Now we still have the ability to that hit level as well. But it's these new user segments that are really a big deal. And as someone who deals with large enterprise, big data type analytics all day long. I can attest that this is a really, really big deal. This is one of the very few tools that offers this kind of functionality. Let alone for free. And there was some speculation that this would be a feature that's held back for the premium version of Google Analytics that costs six figures per year. But, here it is in the free product for all of us to take advantage of. And even better, that since this is a server site feature, you can take advantage of this even if you don't yet have universal analytics.

So this could take advantage of any of the tracking codes that are sent in the data back. So let's take an example here. Let's think about airlines and frequent flyers. Airlines almost always sell out at Christmas and other major holidays, so they aren't necessarily so excited about that one traveler who bought one expensive ticket per year to make that Christmas trip home to Grandma's house. They may want to target that person who buys a medium priced ticket every single week. They're going to fly out on a Monday and back home on a Friday. That's the traveler they're trying to get more of. It's often easiest to think about this kind of analysis on a simple grid that's going to show these multiple visits across the top and in the users across the side.

So, for example, we might see something like this. We've got the flyers across the side here and across the top are our various visits. Now, we saw that first case here. Got Flyer #1 here, who visited, bought the expensive ticket here and v Visit #2 and never bought another ticket any time here. So the total amount that they spent was just the price of that one big ticket. Now granted, if we were just doing the session type analytics we've been looking at before, this Flyer #1 would, without a doubt, appear to be the best. This was the big spender, this is the person we were supposedly going to look for in terms of our analysis.

But in the scenario we just laid out, this isn't actually the person that the business case wants. The business case wanted the second one here, the $400 every single time, every single week, day in and day out. We've also got a third one down here who spent more per ticket, so we see that both of these spent more than the top person, even though these were the lowest, cheapest prices there were. So the cheapest prices for Flyer #2 who had the most money. The second cheapest here were the ones that were one above it. And then the one who bought the most expensive ticket actually ended up with the lowest overall total contribution to revenue from that particular flyer.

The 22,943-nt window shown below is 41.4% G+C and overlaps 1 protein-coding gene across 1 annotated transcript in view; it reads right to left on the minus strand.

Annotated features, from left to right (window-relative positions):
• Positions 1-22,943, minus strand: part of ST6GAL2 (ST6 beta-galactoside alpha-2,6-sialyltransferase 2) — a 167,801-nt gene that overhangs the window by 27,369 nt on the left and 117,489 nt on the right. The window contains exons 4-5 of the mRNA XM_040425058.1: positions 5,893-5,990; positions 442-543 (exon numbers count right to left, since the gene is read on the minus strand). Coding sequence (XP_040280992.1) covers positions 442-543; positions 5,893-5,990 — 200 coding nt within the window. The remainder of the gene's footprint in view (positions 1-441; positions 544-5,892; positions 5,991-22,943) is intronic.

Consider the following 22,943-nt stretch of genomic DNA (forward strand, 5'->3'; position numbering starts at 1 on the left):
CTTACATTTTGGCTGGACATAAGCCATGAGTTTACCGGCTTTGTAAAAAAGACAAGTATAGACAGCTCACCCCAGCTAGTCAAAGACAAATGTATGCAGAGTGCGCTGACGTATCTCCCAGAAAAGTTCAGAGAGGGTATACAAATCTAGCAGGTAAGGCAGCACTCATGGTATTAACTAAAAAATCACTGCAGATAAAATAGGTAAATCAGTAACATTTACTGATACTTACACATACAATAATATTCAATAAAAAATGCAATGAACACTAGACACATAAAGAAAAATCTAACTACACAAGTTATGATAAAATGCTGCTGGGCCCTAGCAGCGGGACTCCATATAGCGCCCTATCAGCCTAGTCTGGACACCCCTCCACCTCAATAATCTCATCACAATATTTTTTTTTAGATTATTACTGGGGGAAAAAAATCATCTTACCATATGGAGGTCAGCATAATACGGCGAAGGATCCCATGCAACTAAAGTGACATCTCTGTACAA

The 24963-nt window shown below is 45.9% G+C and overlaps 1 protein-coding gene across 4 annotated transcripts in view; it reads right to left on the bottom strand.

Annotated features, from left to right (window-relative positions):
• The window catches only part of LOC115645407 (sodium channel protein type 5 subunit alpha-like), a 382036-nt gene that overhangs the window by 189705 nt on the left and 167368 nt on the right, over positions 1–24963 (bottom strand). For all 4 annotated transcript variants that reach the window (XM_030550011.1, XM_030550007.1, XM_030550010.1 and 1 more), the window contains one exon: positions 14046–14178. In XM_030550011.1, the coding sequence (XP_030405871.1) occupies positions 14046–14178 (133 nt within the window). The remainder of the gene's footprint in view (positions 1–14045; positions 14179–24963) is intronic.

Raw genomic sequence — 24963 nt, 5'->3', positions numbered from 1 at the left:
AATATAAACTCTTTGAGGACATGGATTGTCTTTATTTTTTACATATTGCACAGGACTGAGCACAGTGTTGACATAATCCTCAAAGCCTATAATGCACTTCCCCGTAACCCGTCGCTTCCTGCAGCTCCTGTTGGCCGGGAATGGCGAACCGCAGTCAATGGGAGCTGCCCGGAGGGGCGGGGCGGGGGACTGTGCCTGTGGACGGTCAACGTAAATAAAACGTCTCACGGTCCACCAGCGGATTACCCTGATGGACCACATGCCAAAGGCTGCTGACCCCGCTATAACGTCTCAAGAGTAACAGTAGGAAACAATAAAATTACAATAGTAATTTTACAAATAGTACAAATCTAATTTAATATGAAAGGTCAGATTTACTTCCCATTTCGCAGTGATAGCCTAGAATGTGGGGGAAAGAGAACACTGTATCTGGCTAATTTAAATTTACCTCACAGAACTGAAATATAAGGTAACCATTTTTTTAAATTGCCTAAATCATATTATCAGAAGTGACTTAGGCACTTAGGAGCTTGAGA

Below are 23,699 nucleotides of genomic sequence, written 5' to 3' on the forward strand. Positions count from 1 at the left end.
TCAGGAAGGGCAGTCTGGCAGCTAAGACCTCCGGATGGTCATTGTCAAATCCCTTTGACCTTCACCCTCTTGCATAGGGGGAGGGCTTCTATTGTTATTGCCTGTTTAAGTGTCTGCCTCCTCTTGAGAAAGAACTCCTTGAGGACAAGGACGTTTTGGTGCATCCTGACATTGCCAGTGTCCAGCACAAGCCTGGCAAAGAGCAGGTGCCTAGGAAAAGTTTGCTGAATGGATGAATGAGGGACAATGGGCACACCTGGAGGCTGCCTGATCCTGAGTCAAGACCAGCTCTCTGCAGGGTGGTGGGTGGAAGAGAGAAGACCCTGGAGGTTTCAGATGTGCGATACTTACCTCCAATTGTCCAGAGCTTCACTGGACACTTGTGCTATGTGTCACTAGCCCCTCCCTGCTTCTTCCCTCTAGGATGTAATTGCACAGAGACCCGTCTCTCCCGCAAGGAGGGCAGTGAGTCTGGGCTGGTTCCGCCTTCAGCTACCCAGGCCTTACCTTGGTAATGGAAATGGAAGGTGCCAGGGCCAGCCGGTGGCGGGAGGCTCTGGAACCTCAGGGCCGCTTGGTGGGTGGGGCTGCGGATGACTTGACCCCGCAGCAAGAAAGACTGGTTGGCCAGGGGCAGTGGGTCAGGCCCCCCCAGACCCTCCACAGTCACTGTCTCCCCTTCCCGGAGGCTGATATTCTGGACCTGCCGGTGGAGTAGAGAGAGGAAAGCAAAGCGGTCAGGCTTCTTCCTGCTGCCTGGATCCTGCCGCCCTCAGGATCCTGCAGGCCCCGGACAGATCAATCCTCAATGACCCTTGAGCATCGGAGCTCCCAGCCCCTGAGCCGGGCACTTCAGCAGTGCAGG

So you can see in this case in our analysis it's pretty simple here, that the flyers that we want to target are not necessarily the ones who are spending a lot in single session but overtime. And what we want to do is have our web analytics reflect the fact that this is the analysis we want to do. So, let's go back to the interface and look at a couple of different ways to do this analysis. The first thing I want to point out is date range. We can go back 90 days in our user analysis. So, this is known as a look back window and we have a 90 day look back window at which we're going to look at the total behavior of a single visitor.

So the first thing we said we're going to do is just by revenue. So in this case, it's just like we did with sessions, except it's going to be by user. So we select Users here. We've got revenue per user greater than or equal to, we can go ahead and test and preview that. In our preview we see we have limited that down in terms of the visitors that we've got. If we wanted to, we could name this, User Segment over $100. The second way we could examine this analysis is not just by looking at revenue but we had talked about the idea of someone coming back and making multiple purchases.

So perhaps our analysis is less about that dollar figure and more about the behavior itself. So let's do one that shows all visitors who've done over ten transactions regardless of the number of visits. So we can come here. Specify transactions. Transactions per user, over ten. Make sure that we update our title as well. Another thing that we might want to do while we're at it here is go the other direction. Perhaps we want to have low value users as well, or at least, the users who do not exhibit this behavior. So we can say, Users who did less than three transactions.

Now with those segments defined, you could apply them both at the same time, and derive even more insight. We can do all of the usual analysis we've looked at in the previous videos about which channels they come in from. Which marketing efforts were working there, what content they consumed, what path they took through the site, etcetera. All those things can be applied and we can do it for both those who are in the low value there, less than three transactions, and those who are above ten, and look at those simultaneously. And remember this is not just about revenue. We often use this as our first example, but it's far from the only type of analysis to do.

This could be really powerful when we start examining the entire purchase funnel. Particularly if we've done a good job of defining micro-conversions in steps along the way. So we could look at people who read a white paper and then use their configuration tool and then checked out. Now this can get even more powerful if we not only look at the entire scope of multiple visits, but the sequence in which they happen. So this is what we'll look at in a future video. But for now, I encourage you to spend some time thinking about how your analysis is going to change now that you can think about a segment in terms of the entire user, not just one particular visit.